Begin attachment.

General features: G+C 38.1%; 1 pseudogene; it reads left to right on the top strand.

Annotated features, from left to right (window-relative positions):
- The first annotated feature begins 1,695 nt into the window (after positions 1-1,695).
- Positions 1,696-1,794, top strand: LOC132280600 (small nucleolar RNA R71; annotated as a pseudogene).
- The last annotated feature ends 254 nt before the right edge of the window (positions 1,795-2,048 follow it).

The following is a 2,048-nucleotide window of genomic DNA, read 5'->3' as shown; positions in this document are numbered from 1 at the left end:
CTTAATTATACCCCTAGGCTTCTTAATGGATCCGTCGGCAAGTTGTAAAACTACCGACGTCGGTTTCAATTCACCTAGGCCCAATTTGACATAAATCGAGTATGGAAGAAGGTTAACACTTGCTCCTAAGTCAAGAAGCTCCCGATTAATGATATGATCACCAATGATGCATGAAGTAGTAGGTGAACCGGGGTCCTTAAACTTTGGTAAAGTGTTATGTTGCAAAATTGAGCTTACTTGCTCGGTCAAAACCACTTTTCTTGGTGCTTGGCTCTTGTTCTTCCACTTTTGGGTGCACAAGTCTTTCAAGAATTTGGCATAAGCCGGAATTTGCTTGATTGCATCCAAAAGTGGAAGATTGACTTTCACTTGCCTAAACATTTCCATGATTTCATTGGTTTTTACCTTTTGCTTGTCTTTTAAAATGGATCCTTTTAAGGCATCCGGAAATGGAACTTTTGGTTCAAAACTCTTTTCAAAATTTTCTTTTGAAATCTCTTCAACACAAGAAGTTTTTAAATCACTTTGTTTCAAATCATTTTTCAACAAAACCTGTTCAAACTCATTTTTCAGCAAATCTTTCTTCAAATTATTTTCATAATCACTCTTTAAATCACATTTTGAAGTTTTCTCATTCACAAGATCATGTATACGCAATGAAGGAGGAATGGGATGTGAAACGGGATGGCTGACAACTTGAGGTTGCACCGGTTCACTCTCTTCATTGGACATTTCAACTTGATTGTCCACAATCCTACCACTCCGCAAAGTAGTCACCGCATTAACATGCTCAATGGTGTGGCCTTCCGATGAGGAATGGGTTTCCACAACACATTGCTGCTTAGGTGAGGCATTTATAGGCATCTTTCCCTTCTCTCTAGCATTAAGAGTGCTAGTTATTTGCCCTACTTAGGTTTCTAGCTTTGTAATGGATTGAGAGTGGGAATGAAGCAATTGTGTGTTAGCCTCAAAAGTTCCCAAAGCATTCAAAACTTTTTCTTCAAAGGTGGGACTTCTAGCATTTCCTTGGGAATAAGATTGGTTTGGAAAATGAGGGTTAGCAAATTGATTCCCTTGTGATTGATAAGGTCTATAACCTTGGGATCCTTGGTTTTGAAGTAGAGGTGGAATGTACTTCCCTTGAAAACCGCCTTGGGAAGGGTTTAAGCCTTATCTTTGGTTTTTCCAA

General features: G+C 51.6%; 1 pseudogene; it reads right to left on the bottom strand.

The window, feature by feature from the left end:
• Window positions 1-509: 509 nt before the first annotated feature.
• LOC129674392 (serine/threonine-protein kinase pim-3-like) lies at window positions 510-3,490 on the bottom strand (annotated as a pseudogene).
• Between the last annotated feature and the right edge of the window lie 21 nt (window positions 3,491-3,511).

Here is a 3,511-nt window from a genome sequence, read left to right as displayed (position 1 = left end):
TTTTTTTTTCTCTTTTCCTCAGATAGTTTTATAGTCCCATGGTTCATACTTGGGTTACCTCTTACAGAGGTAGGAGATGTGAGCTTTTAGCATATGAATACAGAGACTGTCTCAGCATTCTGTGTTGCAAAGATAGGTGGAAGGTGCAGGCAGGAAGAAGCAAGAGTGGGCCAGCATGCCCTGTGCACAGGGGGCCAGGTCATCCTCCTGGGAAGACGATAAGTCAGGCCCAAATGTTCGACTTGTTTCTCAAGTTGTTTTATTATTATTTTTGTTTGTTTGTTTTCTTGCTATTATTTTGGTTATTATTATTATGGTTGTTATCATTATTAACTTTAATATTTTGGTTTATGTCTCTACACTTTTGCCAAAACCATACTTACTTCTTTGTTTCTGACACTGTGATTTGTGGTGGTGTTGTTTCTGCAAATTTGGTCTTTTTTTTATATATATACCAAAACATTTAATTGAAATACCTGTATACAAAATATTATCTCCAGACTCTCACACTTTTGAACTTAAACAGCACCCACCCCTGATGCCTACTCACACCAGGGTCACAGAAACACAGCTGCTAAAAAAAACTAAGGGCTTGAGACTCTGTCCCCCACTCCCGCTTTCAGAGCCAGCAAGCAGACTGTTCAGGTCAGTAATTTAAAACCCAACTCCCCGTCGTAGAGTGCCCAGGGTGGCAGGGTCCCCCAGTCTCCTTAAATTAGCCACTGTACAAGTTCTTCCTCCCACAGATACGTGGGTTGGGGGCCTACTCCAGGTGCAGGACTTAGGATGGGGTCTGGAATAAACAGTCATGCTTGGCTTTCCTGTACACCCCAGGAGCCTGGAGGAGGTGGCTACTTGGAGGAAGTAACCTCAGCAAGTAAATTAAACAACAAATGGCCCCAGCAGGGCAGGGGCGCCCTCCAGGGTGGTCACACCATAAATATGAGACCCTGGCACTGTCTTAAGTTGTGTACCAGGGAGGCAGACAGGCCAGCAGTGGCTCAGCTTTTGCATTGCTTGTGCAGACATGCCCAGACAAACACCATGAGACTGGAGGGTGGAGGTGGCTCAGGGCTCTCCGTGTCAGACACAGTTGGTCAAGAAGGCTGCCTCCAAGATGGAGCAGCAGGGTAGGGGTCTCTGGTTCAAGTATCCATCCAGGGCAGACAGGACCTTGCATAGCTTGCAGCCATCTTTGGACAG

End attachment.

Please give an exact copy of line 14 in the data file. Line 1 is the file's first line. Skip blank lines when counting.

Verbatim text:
TTTTTTTTTCTCTTTTCCTCAGATAGTTTTATAGTCCCATGGTTCATACTTGGGTTACCTCTTACAGAGGTAGGAGATGTGAGCTTTTAGCATATGAATACAGAGACTGTCTCAGCATTCTGTGTTGCAAAGATAGGTGGAAGGTGCAGGCAGGAAGAAGCAAGAGTGGGCCAGCATGCCCTGTGCACAGGGGGCCAGGTCATCCTCCTGGGAAGACGATAAGTCAGGCCCAAATGTTCGACTTGTTTCTCAAGTTGTTTTATTATTATTTTTGTTTGTTTGTTTTCTTGCTATTATTTTGGTTATTATTATTATGGTTGTTATCATTATTAACTTTAATATTTTGGTTTATGTCTCTACACTTTTGCCAAAACCATACTTACTTCTTTGTTTCTGACACTGTGATTTGTGGTGGTGTTGTTTCTGCAAATTTGGTCTTTTTTTTATATATATACCAAAACATTTAATTGAAATACCTGTATACAAAATATTATCTCCAGACTCTCACACTTTTGAACTTAAACAGCACCCACCCCTGATGCCTACTCACACCAGGGTCACAGAAACACAGCTGCTAAAAAAAACTAAGGGCTTGAGACTCTGTCCCCCACTCCCGCTTTCAGAGCCAGCAAGCAGACTGTTCAGGTCAGTAATTTAAAACCCAACTCCCCGTCGTAGAGTGCCCAGGGTGGCAGGGTCCCCCAGTCTCCTTAAATTAGCCACTGTACAAGTTCTTCCTCCCACAGATACGTGGGTTGGGGGCCTACTCCAGGTGCAGGACTTAGGATGGGGTCTGGAATAAACAGTCATGCTTGGCTTTCCTGTACACCCCAGGAGCCTGGAGGAGGTGGCTACTTGGAGGAAGTAACCTCAGCAAGTAAATTAAACAACAAATGGCCCCAGCAGGGCAGGGGCGCCCTCCAGGGTGGTCACACCATAAATATGAGACCCTGGCACTGTCTTAAGTTGTGTACCAGGGAGGCAGACAGGCCAGCAGTGGCTCAGCTTTTGCATTGCTTGTGCAGACATGCCCAGACAAACACCATGAGACTGGAGGGTGGAGGTGGCTCAGGGCTCTCCGTGTCAGACACAGTTGGTCAAGAAGGCTGCCTCCAAGATGGAGCAGCAGGGTAGGGGTCTCTGGTTCAAGTATCCATCCAGGGCAGACAGGACCTTGCATAGCTTGCAGCCATCTTTGGACAG